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A mention here for Saurav Bandyopadhyay who had just recovered from dengue. He had missed most of the free practice sessions earlier in the week. This didn’t stop him from taking the third position. Hats off to his resilience and passion for racing.

Race 2 started off with Jeet in the pole position, Dhruv Mohite in the second position and Anmol Singh in the third position. On the second lap of the race Akshay Bhivshet and Tauhid Anwar spun off in the first corner bringing out the Safety Car. Unlike the first race though, the Safety Car went back in after two laps and the drivers got back on to race pace. On the fifth lap, Affan challenged Anmol for the third position, got past him and held his position till the last lap. Anmol didn’t give up till the end and made his move on Affan on the last lap to clinch the final spot on the podium.

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With Dhruv Mohite finishing second in the race, he secured enough points to win the Ameo Cup 2018 title with a strong lead over Saurav Bandyopadhyay. The battle for the second position in the final standings was a tight one between Saurav and Jeet, with Jeet having to settle in third position overall. The Junior star of the Ameo Cup 2018 was Shubhomoy Ball who showed terrific dedication throughout the season. With a gap of over 92 points in the final standings of the Junior category, it was a clear win for Shubhomoy.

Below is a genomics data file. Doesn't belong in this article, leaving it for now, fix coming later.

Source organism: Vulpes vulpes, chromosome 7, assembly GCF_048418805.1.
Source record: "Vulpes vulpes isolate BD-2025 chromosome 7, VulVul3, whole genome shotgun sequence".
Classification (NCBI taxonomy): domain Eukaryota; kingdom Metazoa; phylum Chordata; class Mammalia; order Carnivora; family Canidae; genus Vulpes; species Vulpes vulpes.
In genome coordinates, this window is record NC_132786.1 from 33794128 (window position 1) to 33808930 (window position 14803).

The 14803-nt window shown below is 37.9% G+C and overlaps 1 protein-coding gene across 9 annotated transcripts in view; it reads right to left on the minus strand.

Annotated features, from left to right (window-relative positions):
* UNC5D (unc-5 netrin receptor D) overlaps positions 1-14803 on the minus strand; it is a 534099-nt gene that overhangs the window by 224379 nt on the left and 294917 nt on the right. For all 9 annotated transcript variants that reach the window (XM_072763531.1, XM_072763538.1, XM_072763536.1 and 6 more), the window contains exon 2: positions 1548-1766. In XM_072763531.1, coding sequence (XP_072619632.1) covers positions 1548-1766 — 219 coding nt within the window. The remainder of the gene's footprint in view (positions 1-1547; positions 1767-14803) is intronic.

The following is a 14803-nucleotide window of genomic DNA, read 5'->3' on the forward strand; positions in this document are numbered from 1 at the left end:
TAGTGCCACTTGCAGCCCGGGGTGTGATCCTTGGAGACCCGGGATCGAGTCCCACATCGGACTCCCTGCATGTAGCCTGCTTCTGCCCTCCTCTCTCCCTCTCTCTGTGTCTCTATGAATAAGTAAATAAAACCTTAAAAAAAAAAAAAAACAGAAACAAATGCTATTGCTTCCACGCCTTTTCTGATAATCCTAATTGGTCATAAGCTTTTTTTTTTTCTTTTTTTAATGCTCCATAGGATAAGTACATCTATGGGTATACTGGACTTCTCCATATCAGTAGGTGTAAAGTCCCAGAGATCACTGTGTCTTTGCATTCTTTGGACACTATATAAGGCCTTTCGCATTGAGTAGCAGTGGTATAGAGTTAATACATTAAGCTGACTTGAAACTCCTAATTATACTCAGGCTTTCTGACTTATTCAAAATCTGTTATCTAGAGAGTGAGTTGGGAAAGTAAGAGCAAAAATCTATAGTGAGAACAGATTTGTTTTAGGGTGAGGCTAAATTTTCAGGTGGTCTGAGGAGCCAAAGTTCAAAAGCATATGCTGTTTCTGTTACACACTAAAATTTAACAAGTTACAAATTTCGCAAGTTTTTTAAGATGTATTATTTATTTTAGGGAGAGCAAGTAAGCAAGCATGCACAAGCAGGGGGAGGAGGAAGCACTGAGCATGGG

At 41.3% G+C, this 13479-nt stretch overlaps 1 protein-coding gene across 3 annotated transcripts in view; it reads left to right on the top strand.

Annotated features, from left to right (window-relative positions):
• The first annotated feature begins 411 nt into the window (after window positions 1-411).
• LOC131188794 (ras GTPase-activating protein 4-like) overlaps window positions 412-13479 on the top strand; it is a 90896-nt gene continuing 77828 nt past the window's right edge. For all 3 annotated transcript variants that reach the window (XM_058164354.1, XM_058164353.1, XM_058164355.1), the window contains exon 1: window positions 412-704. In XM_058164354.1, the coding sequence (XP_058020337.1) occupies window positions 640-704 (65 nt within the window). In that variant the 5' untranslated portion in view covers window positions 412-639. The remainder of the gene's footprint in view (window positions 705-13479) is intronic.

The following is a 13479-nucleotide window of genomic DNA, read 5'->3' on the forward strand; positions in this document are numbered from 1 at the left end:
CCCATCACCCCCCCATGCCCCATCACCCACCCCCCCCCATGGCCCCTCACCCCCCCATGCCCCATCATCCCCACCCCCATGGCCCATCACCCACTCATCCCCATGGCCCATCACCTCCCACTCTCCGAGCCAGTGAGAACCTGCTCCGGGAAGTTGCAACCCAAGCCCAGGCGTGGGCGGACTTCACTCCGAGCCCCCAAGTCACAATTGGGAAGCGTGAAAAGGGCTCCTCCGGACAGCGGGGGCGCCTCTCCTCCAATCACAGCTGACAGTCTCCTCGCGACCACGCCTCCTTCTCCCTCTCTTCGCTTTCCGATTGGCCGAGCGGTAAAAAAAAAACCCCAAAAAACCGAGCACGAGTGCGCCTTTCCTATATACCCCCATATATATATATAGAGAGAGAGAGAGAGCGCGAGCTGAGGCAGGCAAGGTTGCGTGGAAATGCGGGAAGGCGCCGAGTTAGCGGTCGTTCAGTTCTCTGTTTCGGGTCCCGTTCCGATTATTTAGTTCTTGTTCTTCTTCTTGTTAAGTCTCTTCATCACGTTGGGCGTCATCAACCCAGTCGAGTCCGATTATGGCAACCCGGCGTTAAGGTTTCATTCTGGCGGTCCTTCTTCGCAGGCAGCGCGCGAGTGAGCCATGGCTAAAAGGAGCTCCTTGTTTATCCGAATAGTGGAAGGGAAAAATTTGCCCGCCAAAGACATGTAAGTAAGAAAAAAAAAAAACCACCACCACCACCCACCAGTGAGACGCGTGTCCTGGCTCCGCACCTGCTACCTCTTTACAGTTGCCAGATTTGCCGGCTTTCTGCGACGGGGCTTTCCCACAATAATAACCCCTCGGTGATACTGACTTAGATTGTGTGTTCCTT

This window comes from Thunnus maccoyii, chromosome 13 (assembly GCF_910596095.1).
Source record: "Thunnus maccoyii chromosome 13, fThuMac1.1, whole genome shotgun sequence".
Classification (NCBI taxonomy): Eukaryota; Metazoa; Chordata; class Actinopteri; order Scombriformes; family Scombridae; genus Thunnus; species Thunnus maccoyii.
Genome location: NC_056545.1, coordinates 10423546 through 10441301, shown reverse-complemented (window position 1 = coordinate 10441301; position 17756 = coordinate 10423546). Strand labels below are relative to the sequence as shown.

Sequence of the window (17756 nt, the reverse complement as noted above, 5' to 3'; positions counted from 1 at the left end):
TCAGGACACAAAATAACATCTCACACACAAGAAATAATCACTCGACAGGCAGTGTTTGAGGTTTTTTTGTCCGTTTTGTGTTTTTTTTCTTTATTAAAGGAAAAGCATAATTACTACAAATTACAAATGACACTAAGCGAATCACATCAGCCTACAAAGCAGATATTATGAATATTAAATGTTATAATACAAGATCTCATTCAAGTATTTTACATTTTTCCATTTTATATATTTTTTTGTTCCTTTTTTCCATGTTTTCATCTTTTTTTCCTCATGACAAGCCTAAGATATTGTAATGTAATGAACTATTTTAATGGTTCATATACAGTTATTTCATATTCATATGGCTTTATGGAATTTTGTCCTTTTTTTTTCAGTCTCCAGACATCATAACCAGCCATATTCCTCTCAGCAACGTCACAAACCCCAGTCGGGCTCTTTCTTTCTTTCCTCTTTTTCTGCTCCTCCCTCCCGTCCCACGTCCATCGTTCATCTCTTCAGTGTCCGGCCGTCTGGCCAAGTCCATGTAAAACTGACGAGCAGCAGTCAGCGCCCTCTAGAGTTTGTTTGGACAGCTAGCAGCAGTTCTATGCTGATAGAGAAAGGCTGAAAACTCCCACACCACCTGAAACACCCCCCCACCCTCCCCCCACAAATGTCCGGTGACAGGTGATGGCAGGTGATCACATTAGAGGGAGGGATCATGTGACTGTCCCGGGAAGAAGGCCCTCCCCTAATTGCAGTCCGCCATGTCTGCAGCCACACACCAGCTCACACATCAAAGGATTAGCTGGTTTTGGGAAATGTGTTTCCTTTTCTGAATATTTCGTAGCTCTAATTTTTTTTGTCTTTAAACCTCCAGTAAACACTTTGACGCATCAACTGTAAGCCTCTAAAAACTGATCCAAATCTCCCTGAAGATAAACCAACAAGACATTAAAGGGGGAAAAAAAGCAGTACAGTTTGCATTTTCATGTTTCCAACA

Sirish and his team had once again run a fantastic season. The Ameo Cup is one of the finest in the country and doing so much to unearth racing talent in India. Now it was time for the after party and celebrations.

Driving various cars on tracks, racing Ducati’s, it was one crazy adrenaline fuelled adventure. A big thank you to everyone at Volkswagen Motor Sport for inviting me for this event. Can’t wait for the next season of the Ameo Cup to start…

See you at the VW Ameo Cup in 2019…

Between the Lines